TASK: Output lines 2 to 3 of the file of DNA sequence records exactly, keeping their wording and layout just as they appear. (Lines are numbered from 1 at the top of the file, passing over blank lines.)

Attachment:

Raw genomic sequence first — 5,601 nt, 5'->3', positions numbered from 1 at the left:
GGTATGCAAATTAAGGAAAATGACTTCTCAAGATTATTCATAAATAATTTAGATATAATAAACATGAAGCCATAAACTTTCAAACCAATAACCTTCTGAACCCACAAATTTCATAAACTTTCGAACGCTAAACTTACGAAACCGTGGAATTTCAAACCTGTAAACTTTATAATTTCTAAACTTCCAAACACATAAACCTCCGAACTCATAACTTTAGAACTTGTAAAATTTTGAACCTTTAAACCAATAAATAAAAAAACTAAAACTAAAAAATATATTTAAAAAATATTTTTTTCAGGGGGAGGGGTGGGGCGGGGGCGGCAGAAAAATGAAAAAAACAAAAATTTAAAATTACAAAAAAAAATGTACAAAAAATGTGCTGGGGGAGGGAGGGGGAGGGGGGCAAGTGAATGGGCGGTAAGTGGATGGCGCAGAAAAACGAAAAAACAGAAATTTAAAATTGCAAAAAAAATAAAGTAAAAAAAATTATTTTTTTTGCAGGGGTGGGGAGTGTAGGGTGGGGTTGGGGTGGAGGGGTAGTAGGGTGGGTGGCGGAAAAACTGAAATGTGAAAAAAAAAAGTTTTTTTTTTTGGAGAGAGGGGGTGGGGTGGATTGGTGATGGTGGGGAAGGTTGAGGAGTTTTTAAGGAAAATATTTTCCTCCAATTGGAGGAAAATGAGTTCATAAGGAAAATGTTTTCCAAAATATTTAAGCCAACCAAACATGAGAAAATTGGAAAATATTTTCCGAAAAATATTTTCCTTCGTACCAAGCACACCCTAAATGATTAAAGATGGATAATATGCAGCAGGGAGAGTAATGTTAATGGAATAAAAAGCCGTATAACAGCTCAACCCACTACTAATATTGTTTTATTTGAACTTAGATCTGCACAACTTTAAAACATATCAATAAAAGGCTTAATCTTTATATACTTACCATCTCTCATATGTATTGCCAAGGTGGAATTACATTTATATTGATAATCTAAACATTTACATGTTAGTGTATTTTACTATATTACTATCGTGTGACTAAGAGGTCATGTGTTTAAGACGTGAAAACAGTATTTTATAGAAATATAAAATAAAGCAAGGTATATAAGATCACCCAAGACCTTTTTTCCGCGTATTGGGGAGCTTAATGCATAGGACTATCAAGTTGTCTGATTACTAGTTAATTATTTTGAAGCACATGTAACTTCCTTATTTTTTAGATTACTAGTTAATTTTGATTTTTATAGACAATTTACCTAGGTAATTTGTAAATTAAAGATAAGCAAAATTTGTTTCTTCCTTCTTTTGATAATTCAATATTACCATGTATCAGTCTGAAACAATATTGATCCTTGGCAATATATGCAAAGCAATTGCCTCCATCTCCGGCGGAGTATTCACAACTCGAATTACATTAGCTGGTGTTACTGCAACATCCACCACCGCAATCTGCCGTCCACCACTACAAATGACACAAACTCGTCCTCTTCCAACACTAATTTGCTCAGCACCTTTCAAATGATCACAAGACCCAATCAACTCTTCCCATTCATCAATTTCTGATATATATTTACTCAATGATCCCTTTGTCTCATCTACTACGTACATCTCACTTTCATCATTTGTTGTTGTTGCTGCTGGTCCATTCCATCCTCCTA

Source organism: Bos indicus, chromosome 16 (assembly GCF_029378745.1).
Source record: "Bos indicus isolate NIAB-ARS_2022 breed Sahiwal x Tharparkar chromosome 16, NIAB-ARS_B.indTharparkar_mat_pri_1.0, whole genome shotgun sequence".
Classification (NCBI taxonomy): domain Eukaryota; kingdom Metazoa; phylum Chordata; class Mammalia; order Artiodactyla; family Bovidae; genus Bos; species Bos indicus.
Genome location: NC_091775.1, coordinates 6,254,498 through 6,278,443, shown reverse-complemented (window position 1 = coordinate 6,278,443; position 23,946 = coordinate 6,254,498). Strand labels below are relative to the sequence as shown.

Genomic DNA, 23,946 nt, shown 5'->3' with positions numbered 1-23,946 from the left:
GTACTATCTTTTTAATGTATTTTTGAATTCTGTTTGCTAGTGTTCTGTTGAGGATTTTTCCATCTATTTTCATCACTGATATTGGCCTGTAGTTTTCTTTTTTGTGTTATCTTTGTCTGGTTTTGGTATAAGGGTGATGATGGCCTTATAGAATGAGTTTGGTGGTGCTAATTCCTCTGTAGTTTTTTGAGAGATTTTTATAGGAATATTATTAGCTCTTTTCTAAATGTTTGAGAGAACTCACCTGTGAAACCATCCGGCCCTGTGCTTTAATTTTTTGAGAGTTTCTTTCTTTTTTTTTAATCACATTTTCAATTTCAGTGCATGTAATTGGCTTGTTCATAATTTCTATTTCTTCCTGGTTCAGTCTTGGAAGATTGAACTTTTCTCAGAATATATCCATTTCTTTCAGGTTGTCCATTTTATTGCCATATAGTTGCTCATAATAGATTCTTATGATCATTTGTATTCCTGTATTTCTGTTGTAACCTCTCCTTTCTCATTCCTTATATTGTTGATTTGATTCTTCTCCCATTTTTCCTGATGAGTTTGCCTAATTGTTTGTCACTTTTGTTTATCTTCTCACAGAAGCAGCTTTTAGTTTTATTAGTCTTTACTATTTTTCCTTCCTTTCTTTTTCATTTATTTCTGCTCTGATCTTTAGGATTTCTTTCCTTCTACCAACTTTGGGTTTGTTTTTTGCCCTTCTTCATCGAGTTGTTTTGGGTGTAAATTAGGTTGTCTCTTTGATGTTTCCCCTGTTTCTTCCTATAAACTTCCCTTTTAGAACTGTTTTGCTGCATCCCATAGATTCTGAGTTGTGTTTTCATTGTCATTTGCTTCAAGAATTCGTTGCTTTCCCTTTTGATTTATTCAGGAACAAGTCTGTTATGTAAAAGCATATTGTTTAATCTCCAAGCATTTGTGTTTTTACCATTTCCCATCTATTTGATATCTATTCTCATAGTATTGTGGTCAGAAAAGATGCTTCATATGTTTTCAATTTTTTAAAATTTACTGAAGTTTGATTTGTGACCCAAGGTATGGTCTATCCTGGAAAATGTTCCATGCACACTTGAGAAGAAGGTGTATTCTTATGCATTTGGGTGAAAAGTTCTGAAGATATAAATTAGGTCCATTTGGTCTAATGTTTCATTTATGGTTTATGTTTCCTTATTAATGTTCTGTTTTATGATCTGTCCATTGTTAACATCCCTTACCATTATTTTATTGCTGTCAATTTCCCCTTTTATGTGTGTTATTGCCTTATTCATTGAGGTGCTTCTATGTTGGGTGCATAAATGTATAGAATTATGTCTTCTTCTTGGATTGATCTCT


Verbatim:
GGTATGCAAATTAAGGAAAATGACTTCTCAAGATTATTCATAAATAATTTAGATATAATAAACATGAAGCCATAAACTTTCAAACCAATAACCTTCTGAACCCACAAATTTCATAAACTTTCGAACGCTAAACTTACGAAACCGTGGAATTTCAAACCTGTAAACTTTATAATTTCTAAACTTCCAAACACATAAACCTCCGAACTCATAACTTTAGAACTTGTAAAATTTTGAACCTTTAAACCAATAAATAAAAAAACTAAAACTAAAAAATATATTTAAAAAATATTTTTTTCAGGGGGAGGGGTGGGGCGGGGGCGGCAGAAAAATGAAAAAAACAAAAATTTAAAATTACAAAAAAAAATGTACAAAAAATGTGCTGGGGGAGGGAGGGGGAGGGGGGCAAGTGAATGGGCGGTAAGTGGATGGCGCAGAAAAACGAAAAAACAGAAATTTAAAATTGCAAAAAAAATAAAGTAAAAAAAATTATTTTTTTTGCAGGGGTGGGGAGTGTAGGGTGGGGTTGGGGTGGAGGGGTAGTAGGGTGGGTGGCGGAAAAACTGAAATGTGAAAAAAAAAAGTTTTTTTTTTTGGAGAGAGGGGGTGGGGTGGATTGGTGATGGTGGGGAAGGTTGAGGAGTTTTTAAGGAAAATATTTTCCTCCAATTGGAGGAAAATGAGTTCATAAGGAAAATGTTTTCCAAAATATTTAAGCCAACCAAACATGAGAAAATTGGAAAATATTTTCCGAAAAATATTTTCCTTCGTACCAAGCACACCCTAAATGATTAAAGATGGATAATATGCAGCAGGGAGAGTAATGTTAATGGAATAAAAAGCCGTATAACAGCTCAACCCACTACTAATATTGTTTTATTTGAACTTAGATCTGCACAACTTTAAAACATATCAATAAAAGGCTTAATCTTTATATACTTACCATCTCTCATATGTATTGCCAAGGTGGAATTACATTTATATTGATAATCTAAACATTTACATGTTAGTGTATTTTACTATATTACTATCGTGTGACTAAGAGGTCATGTGTTTAAGACGTGAAAACAGTATTTTATAGAAATATAAAATAAAGCAAGGTATATAAGATCACCCAAGACCTTTTTTCCGCGTATTGGGGAGCTTAATGCATAGGACTATCAAGTTGTCTGATTACTAGTTAATTATTTTGAAGCACATGTAACTTCCTTATTTTTTAGATTACTAGTTAATTTTGATTTTTATAGACAATTTACCTAGGTAATTTGTAAATTAAAGATAAGCAAAATTTGTTTCTTCCTTCTTTTGATAATTCAATATTACCATGTATCAGTCTGAAACAATATTGATCCTTGGCAATATATGCAAAGCAATTGCCTCCATCTCCGGCGGAGTATTCACAACTCGAATTACATTAGCTGGTGTTACTGCAACATCCACCACCGCAATCTGCCGTCCACCACTACAAATGACACAAACTCGTCCTCTTCCAACACTAATTTGCTCAGCACCTTTCAAATGATCACAAGACCCAATCAACTCTTCCCATTCATCAATTTCTGATATATATTTACTCAATGATCCCTTTGTCTCATCTACTACGTACATCTCACTTTCATCATTTGTTGTTGTTGCTGCTGGTCCATTCCATCCTCCTA

Source organism: Bos indicus, chromosome 16 (assembly GCF_029378745.1).